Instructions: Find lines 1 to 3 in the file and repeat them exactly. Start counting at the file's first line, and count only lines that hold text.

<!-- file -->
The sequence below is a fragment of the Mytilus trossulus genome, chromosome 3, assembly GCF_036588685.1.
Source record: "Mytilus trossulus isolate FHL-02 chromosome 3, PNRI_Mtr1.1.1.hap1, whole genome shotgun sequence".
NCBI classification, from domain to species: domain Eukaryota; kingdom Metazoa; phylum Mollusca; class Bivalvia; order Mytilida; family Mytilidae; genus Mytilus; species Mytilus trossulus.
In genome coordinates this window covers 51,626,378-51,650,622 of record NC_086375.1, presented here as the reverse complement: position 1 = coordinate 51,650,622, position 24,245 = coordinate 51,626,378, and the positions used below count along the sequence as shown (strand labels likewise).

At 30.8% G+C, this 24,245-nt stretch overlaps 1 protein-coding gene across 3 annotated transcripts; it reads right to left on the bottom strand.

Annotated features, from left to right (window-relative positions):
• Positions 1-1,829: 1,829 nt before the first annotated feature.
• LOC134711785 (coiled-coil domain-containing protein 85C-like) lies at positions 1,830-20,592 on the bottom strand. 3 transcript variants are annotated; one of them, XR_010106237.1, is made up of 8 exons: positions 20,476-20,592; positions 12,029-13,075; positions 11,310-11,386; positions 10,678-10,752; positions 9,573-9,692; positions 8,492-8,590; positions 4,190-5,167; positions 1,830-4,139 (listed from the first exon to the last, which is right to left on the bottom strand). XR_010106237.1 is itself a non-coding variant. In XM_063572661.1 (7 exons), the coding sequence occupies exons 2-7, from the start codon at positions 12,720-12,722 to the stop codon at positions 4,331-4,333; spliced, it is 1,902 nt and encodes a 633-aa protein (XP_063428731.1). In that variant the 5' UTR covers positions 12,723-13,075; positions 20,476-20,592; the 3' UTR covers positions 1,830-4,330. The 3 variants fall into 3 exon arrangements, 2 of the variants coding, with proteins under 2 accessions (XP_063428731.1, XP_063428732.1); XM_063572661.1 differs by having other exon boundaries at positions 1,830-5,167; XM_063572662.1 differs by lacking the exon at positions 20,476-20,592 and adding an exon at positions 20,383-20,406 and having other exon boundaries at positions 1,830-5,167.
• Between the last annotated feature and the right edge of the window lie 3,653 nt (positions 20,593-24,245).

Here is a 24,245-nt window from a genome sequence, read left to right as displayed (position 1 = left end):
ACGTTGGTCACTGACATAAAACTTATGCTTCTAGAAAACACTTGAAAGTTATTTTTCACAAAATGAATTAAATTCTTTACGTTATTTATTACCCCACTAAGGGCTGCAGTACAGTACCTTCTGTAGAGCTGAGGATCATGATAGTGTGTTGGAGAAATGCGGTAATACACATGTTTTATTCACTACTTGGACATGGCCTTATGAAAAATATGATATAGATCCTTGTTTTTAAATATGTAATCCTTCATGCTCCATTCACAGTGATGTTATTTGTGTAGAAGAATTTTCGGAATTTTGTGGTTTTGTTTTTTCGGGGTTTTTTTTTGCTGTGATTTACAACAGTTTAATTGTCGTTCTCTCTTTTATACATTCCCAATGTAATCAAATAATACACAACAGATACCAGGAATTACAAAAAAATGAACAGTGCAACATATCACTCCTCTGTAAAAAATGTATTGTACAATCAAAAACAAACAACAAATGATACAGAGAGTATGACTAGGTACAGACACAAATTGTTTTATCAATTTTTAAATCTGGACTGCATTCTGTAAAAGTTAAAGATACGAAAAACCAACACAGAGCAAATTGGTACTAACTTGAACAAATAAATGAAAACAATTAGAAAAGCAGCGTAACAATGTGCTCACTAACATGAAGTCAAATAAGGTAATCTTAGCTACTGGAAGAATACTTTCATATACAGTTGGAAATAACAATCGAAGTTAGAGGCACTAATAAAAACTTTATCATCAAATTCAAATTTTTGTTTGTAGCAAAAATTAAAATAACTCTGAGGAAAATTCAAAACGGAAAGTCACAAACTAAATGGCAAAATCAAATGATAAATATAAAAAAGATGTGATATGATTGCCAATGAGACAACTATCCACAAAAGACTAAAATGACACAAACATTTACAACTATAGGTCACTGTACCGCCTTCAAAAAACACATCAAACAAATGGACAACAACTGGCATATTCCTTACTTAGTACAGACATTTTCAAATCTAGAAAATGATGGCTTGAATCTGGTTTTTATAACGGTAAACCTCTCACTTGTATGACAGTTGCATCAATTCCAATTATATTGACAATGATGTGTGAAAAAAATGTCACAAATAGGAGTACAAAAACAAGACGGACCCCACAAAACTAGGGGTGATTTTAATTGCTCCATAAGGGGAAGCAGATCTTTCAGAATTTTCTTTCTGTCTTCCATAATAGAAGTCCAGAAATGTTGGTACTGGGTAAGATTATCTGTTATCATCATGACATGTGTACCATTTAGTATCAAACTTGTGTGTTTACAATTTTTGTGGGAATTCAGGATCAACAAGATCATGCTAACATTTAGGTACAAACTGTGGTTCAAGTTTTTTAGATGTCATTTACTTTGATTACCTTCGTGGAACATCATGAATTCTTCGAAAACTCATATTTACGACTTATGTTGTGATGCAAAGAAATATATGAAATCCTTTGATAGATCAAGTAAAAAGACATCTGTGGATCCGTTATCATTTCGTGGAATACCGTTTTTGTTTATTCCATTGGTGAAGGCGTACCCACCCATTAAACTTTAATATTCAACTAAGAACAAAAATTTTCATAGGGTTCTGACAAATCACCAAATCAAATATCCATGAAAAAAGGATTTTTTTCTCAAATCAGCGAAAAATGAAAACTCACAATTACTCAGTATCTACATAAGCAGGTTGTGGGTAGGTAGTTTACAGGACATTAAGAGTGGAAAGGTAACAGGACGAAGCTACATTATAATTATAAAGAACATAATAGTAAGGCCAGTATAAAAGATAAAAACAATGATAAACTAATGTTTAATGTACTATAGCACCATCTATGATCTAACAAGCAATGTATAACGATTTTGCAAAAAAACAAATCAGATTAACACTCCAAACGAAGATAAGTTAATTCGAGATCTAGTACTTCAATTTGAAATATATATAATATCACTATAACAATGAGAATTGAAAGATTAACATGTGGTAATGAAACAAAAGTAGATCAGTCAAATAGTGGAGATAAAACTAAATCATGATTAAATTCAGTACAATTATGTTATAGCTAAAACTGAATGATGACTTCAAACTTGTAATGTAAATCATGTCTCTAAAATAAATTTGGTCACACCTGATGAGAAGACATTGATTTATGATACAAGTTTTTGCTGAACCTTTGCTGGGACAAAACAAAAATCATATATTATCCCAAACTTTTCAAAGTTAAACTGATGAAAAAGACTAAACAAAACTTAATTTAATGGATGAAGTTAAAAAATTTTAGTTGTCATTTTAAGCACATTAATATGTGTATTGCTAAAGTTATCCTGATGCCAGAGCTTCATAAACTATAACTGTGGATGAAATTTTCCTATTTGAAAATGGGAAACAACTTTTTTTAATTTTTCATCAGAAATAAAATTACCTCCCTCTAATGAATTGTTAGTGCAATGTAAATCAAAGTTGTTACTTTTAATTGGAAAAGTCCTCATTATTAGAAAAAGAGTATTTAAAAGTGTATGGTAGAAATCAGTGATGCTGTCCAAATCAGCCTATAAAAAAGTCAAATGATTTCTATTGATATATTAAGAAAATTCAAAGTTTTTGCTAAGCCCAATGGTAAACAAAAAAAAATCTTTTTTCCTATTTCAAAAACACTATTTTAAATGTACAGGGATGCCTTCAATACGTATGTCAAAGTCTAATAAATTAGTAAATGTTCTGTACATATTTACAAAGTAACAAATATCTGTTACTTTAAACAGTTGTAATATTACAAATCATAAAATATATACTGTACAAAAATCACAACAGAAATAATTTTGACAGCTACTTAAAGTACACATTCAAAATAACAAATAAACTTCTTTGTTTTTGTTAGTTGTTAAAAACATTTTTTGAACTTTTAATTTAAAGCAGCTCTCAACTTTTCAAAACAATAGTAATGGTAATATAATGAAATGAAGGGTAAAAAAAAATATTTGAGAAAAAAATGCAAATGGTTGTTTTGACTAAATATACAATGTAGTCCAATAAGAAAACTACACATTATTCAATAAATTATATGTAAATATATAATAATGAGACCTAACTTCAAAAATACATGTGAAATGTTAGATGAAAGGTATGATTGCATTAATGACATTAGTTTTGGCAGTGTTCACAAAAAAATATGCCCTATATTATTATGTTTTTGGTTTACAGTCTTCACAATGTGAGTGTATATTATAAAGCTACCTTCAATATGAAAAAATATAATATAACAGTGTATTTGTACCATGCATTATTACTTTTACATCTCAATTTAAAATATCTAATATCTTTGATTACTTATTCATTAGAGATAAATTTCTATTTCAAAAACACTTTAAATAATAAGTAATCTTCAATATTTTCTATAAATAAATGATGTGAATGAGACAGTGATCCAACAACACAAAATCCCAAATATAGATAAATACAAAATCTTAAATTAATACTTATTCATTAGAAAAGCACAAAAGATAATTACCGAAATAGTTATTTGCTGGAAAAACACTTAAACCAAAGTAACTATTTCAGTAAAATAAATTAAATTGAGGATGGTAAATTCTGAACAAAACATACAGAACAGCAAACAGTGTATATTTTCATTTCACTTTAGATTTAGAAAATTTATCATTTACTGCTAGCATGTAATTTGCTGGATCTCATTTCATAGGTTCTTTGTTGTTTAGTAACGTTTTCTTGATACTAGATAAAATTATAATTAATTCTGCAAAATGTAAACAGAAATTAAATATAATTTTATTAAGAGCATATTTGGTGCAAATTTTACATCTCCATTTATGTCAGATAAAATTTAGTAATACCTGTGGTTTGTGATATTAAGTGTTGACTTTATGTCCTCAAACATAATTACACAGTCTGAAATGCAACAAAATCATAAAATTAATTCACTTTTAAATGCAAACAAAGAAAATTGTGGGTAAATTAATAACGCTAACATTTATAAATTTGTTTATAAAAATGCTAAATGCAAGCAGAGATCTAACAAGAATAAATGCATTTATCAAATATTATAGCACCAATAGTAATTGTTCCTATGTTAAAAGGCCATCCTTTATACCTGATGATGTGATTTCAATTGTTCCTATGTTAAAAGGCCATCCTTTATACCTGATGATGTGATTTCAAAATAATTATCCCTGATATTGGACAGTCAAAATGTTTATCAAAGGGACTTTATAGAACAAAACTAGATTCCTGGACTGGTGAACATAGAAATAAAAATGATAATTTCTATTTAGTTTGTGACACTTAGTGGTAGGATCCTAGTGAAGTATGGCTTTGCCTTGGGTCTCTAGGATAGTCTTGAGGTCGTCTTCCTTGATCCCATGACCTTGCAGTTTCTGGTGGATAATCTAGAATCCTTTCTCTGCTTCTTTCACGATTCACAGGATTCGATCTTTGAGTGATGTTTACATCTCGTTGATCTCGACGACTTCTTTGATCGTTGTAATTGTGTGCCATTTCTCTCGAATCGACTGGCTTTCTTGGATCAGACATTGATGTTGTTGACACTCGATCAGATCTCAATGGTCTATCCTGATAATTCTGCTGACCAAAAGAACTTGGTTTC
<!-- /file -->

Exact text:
The sequence below is a fragment of the Mytilus trossulus genome, chromosome 3, assembly GCF_036588685.1.
Source record: "Mytilus trossulus isolate FHL-02 chromosome 3, PNRI_Mtr1.1.1.hap1, whole genome shotgun sequence".
NCBI classification, from domain to species: domain Eukaryota; kingdom Metazoa; phylum Mollusca; class Bivalvia; order Mytilida; family Mytilidae; genus Mytilus; species Mytilus trossulus.